The goat was tied to a tree nearby. He foraged around the short grasses near his hooves, tearing at the dry grasses and enjoying his meal. He didn’t seem to care that I was there. I didn’t venture closer to him, even though I wanted to stroke his forehead between his horns and say hello. Instead, I let him go about his meal and observed him from a short distance. His nonchalance and ease made me feel at peace – well, for the moment at least. I didn’t realize that meeting him would be impetus for a significant change in my life – both in how I lived and in the direction my path would take.

It was only later that I would learn why he was tied to the tree: he was to be our meal for the evening. I was studying abroad in Tanzania and my group was staying in a remote area in the north of the country with some of the fascinating and remarkable Maasai people.

Those few days among them were some of the most interesting and strange of my life. I lived in a small thatched hut with a woman my age and her three children. It was so hot there that the children would blow on me, concerned at the volume of sweat I was able to produce. Hell, I was concerned about it too – but I did survive and adapt, as we learn to do. It was such a different life than the one I knew – stepping into it for a few days was a privilege and one that I will carry with me always.

My time in Tanzania was significant – and I will speak about it in the detail it deserves at a later date; now we must go back to the goat. Later that evening Baba Jack (the head of the program) told us that we would have the opportunity to watch the goat being sacrificed in a special ritual. My heart fell what felt like a million miles down into my gut, and in that moment some things came together in my mind that never had before.

I had eaten – and very much enjoyed – goat meat many times during that trip. However, I had never before met the animal that I was to be eating. In our sterile supermarkets in the United States, everything is cut, cleaned, packaged and ready to be cooked – those slabs of meat and fillets of fish hardly resembling the animal that they were once a part of. Most of us are so disconnected from the entire process of raising an animal from birth to slaughter and through meat processing that we don’t even think that the meat we are cooking was once a living, breathing force. Honestly, I don’t think that most of us even want to bring that thought into our consciousness.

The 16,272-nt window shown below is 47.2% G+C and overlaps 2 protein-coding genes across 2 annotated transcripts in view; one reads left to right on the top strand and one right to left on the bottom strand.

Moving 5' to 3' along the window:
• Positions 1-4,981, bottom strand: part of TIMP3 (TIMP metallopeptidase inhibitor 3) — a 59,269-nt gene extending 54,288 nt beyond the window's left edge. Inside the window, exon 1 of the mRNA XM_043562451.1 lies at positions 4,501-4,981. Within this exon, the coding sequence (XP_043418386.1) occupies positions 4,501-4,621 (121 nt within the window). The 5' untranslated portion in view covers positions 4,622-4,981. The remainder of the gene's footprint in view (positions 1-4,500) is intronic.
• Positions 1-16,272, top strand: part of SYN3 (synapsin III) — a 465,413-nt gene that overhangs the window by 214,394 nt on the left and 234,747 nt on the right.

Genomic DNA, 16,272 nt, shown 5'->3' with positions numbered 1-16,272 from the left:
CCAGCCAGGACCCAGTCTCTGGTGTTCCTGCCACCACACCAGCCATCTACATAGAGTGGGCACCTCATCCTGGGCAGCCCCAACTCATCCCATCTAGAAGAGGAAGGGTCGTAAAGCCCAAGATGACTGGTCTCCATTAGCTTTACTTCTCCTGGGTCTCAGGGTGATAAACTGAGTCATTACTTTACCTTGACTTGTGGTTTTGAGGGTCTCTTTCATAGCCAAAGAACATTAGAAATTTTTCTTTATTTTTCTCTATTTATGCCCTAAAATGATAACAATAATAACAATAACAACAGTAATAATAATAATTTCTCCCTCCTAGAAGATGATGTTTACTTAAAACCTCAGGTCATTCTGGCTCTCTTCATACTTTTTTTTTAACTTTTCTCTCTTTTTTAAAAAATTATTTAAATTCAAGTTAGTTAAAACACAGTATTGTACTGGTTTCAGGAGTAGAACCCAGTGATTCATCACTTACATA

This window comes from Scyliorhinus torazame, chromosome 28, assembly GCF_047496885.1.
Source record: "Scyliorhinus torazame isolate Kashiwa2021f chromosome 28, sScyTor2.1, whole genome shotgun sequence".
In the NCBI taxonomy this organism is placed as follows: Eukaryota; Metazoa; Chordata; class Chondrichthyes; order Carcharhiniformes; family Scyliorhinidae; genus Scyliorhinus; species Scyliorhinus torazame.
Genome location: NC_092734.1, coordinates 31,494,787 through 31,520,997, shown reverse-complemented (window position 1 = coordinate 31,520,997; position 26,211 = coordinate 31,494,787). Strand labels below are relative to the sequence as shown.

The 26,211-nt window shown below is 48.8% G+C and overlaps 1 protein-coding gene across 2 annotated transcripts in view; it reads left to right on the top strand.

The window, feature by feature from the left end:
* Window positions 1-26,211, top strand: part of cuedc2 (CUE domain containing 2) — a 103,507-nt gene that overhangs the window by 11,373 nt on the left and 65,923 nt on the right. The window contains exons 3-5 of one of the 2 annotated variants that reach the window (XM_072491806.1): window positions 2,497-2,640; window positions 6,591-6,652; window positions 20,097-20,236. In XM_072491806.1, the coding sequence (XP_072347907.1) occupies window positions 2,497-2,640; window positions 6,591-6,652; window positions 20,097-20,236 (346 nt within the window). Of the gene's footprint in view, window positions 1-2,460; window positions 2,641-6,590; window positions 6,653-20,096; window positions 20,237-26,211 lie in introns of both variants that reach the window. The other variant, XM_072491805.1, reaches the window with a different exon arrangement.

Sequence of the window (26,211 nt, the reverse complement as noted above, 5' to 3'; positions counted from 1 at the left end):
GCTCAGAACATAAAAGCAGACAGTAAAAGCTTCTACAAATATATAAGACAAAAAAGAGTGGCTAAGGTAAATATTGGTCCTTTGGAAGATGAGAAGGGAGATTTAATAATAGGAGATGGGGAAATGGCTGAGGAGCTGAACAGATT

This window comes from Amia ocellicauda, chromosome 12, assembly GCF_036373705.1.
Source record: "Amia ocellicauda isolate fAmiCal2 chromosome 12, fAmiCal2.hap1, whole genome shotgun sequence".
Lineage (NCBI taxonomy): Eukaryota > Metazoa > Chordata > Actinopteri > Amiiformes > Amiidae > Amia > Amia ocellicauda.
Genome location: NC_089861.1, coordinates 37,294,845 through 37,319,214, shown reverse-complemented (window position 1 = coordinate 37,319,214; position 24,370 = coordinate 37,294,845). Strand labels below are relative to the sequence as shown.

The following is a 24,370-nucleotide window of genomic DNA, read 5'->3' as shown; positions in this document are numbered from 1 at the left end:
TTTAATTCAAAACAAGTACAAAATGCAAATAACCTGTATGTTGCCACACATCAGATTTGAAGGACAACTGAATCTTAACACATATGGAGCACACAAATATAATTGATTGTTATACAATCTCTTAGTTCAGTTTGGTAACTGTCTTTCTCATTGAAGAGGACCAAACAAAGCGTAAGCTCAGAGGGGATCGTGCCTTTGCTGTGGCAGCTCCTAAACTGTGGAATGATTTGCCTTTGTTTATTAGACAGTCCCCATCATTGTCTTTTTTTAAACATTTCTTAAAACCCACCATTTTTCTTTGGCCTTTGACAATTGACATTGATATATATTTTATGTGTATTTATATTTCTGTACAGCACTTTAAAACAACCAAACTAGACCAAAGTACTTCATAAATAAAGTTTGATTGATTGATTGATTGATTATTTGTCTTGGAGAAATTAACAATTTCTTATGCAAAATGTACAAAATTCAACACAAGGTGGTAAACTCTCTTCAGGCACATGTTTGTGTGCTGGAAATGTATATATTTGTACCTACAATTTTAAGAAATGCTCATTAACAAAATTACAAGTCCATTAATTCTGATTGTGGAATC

Now, before I continue, let me say that I am not here to preach about vegetarianism. I am (most of the time) a rational human being and I fully realize that it would be foolish for me to believe that every person on the planet would become a vegetarian. Everyone must make their own choice based on their own life experiences, opinions and feelings. So please know that I’m not about to demonize omnivores as blood-thirsty beasts. I’m just sharing my own experience.

The goat was sacrificed that night. Needless to say, I did not attend his death. I told Baba Jack that I respectfully declined to participate, which was thankfully not an issue. I did not wish to offend the Maasai people in their sharing of a ritual with us; however, I knew that I could not watch an animal being killed. I remained in my tent, quiet and thoughtful – trying to process the events of that day. It was one of the most sobering and contemplative moments in my memory – the world seemed very quiet in that short hour.

The other students enjoyed the ritual – they had embraced the process fully. I will admit that at first I felt a bit ashamed that I was unable to participate, although I knew that it would have changed me in a way I truly did not want. I had no desire to watch something suffer and die for my benefit. I also knew that regardless of not participating in the ritual, something had still fundamentally changed within me. I decided to embrace it.